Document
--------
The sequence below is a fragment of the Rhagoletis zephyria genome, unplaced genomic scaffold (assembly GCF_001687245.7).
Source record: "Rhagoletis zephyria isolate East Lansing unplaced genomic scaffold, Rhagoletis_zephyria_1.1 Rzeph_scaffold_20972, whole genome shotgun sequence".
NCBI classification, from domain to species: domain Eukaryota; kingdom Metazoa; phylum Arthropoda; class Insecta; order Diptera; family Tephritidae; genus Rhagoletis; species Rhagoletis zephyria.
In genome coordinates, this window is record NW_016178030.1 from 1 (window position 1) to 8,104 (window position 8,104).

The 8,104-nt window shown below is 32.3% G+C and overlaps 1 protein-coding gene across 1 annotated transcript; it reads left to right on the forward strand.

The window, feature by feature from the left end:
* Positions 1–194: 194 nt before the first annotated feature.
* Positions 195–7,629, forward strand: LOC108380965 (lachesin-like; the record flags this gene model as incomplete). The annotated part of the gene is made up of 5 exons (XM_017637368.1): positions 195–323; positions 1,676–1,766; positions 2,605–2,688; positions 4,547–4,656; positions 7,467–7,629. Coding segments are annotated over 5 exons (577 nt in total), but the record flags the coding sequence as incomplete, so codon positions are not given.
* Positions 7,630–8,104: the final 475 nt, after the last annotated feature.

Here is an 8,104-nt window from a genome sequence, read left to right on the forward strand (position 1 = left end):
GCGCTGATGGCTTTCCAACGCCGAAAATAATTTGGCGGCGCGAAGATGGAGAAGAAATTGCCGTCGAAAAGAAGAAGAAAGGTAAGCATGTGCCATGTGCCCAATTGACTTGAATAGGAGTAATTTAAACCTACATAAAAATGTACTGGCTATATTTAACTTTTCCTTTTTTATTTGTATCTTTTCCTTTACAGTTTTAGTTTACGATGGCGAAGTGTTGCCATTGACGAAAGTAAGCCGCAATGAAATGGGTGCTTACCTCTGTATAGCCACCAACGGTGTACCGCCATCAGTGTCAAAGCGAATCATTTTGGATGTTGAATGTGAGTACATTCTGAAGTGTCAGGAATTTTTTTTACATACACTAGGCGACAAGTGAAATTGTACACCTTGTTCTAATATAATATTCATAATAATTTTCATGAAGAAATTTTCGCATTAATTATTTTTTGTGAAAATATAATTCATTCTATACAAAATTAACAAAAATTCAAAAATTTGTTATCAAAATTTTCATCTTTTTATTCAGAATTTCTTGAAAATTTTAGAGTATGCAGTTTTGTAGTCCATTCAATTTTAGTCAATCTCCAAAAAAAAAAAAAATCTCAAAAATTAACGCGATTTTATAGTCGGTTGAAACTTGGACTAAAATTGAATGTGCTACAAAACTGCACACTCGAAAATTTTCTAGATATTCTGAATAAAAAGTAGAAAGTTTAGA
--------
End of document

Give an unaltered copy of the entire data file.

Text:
The sequence below is a fragment of the Rhagoletis zephyria genome, unplaced genomic scaffold (assembly GCF_001687245.7).
Source record: "Rhagoletis zephyria isolate East Lansing unplaced genomic scaffold, Rhagoletis_zephyria_1.1 Rzeph_scaffold_20972, whole genome shotgun sequence".
NCBI classification, from domain to species: domain Eukaryota; kingdom Metazoa; phylum Arthropoda; class Insecta; order Diptera; family Tephritidae; genus Rhagoletis; species Rhagoletis zephyria.
In genome coordinates, this window is record NW_016178030.1 from 1 (window position 1) to 8,104 (window position 8,104).

The 8,104-nt window shown below is 32.3% G+C and overlaps 1 protein-coding gene across 1 annotated transcript; it reads left to right on the forward strand.

The window, feature by feature from the left end:
* Positions 1–194: 194 nt before the first annotated feature.
* Positions 195–7,629, forward strand: LOC108380965 (lachesin-like; the record flags this gene model as incomplete). The annotated part of the gene is made up of 5 exons (XM_017637368.1): positions 195–323; positions 1,676–1,766; positions 2,605–2,688; positions 4,547–4,656; positions 7,467–7,629. Coding segments are annotated over 5 exons (577 nt in total), but the record flags the coding sequence as incomplete, so codon positions are not given.
* Positions 7,630–8,104: the final 475 nt, after the last annotated feature.

Here is an 8,104-nt window from a genome sequence, read left to right on the forward strand (position 1 = left end):
GCGCTGATGGCTTTCCAACGCCGAAAATAATTTGGCGGCGCGAAGATGGAGAAGAAATTGCCGTCGAAAAGAAGAAGAAAGGTAAGCATGTGCCATGTGCCCAATTGACTTGAATAGGAGTAATTTAAACCTACATAAAAATGTACTGGCTATATTTAACTTTTCCTTTTTTATTTGTATCTTTTCCTTTACAGTTTTAGTTTACGATGGCGAAGTGTTGCCATTGACGAAAGTAAGCCGCAATGAAATGGGTGCTTACCTCTGTATAGCCACCAACGGTGTACCGCCATCAGTGTCAAAGCGAATCATTTTGGATGTTGAATGTGAGTACATTCTGAAGTGTCAGGAATTTTTTTTACATACACTAGGCGACAAGTGAAATTGTACACCTTGTTCTAATATAATATTCATAATAATTTTCATGAAGAAATTTTCGCATTAATTATTTTTTGTGAAAATATAATTCATTCTATACAAAATTAACAAAAATTCAAAAATTTGTTATCAAAATTTTCATCTTTTTATTCAGAATTTCTTGAAAATTTTAGAGTATGCAGTTTTGTAGTCCATTCAATTTTAGTCAATCTCCAAAAAAAAAAAAAATCTCAAAAATTAACGCGATTTTATAGTCGGTTGAAACTTGGACTAAAATTGAATGTGCTACAAAACTGCACACTCGAAAATTTTCTAGATATTCTGAATAAAAAGTAGAAAGTTTAGA